Flying Ant portrait

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lauriek
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Flying Ant portrait

Post by lauriek »

Can you tell if this is a male or female from the face? I'd be interested to know, somehow it looks male to me but I have no idea at all really! ;)

Found this evening, extremely warm and humid and half raining, I saw a load last week as well that looked the same as this one...

Image

I suspect this could be a Lasius as it's reminiscent of my first ant stack http://www.photomacrography.net/forum/v ... php?t=4727

Stack of 115 images with Nikon 10x at near minimum bellows extension.

Interesting note, I found I can use this lens at absolute minimum extension on the bellows, I don't know exactly how much extension that is but it's a lot less than the 190mm or so this lens should require. Guess that's due to the 4/3 sized sensor in my camera.. I assume it would work very near minimum extension on an APS sensor cam as well...

nto
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Post by nto »

Laurie, to identify male or female, I think we should have vision antennas,line segments 4 to 12 for females, higher for males,
spanish information here
, light photo always very beautiful
Antonio

acerola
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Post by acerola »

I think it is the female. Females are lot bigger at the lasius ants. Almost 1 cm long. Females has reserve for the first generation of ants. While male has only one purpose, to mate.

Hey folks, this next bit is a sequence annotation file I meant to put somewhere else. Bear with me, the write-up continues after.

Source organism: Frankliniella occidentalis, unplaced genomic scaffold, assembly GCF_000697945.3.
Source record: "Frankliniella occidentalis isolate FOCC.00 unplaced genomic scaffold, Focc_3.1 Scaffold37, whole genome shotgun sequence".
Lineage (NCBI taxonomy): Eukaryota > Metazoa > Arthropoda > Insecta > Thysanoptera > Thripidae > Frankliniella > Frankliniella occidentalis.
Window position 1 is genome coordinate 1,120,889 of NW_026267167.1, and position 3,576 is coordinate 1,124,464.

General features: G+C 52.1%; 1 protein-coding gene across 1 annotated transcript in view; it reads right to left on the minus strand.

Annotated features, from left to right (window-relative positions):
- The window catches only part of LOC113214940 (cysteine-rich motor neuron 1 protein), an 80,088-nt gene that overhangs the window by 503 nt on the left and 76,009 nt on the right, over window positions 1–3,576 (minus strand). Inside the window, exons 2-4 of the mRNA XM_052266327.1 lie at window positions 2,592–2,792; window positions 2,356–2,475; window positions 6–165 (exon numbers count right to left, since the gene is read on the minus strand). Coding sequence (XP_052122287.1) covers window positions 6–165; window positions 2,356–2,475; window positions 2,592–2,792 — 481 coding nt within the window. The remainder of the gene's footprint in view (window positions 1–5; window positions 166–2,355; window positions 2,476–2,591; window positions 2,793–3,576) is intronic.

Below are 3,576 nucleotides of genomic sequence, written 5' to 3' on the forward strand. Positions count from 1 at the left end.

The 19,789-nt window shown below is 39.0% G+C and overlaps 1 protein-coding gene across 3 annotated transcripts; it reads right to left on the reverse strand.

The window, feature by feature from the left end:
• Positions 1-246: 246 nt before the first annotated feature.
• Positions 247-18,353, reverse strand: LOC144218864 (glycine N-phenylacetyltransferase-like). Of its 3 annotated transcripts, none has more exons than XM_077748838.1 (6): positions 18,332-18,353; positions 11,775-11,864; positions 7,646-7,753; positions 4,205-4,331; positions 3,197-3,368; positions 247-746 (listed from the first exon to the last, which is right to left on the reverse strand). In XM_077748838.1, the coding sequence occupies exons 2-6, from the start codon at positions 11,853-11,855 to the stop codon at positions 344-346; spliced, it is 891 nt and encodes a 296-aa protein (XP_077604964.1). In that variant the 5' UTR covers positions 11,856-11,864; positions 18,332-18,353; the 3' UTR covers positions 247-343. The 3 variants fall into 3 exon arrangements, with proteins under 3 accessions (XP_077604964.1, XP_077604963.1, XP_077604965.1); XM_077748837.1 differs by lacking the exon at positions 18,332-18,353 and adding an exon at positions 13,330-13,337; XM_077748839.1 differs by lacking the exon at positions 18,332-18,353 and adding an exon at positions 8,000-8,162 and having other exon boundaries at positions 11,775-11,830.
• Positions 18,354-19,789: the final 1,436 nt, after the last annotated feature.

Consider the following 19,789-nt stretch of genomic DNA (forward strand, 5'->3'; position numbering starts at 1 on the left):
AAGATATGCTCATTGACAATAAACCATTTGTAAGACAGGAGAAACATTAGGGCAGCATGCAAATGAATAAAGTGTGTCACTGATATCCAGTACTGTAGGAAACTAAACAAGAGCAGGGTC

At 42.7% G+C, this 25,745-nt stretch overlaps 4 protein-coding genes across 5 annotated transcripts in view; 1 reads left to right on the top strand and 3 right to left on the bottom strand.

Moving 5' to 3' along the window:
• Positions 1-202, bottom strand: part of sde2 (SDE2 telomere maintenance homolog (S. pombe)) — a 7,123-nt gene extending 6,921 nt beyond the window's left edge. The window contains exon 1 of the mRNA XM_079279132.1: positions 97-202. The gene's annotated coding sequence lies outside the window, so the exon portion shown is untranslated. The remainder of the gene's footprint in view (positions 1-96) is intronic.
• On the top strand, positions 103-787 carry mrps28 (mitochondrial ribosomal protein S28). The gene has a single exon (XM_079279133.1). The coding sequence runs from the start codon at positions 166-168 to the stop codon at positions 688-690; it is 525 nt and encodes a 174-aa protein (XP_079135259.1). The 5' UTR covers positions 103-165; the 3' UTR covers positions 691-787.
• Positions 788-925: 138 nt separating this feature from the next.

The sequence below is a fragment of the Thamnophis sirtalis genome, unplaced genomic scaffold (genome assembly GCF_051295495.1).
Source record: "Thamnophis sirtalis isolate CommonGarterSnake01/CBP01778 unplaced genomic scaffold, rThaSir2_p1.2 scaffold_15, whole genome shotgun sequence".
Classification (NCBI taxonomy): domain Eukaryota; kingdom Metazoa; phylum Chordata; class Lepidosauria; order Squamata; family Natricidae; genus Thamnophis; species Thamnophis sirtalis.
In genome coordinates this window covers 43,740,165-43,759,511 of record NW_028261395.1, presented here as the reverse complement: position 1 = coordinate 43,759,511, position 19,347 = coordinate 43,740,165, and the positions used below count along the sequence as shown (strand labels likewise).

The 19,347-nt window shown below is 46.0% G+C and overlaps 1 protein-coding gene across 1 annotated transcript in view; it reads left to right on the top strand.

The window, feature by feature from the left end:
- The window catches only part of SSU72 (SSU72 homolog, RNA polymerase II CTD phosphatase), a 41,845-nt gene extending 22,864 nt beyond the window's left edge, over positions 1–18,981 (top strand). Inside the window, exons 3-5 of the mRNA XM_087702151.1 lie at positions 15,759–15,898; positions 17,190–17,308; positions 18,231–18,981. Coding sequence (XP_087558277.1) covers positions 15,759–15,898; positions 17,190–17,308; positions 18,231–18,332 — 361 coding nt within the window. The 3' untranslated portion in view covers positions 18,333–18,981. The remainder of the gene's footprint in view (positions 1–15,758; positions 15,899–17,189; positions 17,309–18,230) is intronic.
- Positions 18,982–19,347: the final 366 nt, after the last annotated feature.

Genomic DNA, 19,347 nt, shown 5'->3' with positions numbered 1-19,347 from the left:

And beside, the males has quite different head. I have one in my freezer waiting to stack, but I have no time recently for it. Did you know that males are haploids meaning that they have half the chromosomes in number than female ants? I think thats why they are different
Péter

lauriek
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Post by lauriek »

Thanks guys!

Peter, this specimen is around 1cm long!

I didn't know that about the male ants chromosomes but I did know their only purpose is to breed... Do they actually just die afterwards? Look forward to your male ant stack! :)

acerola
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Post by acerola »

Yes they die after breed. But they survive in a way. Their sperm is stored inside the female as long as the queen lives. The queens mate only one day mostly. And some queen lives as long as 20-25 years. So a lucky male has children 25 years after its death.
Péter

acerola
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Post by acerola »

Here is the portrait of the male ant. It seems different species don't you think?

http://www.photomacrography.net/forum/v ... php?t=5452
Péter

Cyclops
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Post by Cyclops »

Great shot,love its 'expression'
Canon 30D | Canon IXUS 265HS | Cosina 100mm f3.5 macro | EF 75-300 f4.5-5.6 USM III | EF 50 f1.8 II | Slik 88 tripod | Apex Practicioner monocular microscope

Harold Gough
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Post by Harold Gough »

acerola wrote:Yes they die after breed. But they survive in a way. Their sperm is stored inside the female as long as the queen lives. The queens mate only one day mostly. And some queen lives as long as 20-25 years. So a lucky male has children 25 years after its death.
That's five times as long as the case in the honey bee. The drone's genitalia detach and remain inserted in those of the queen some some time, so perhaps his interest in life would be somewhat diminished anyway. :)

Harold
My images are a medium for sharing some of my experiences: they are not me.

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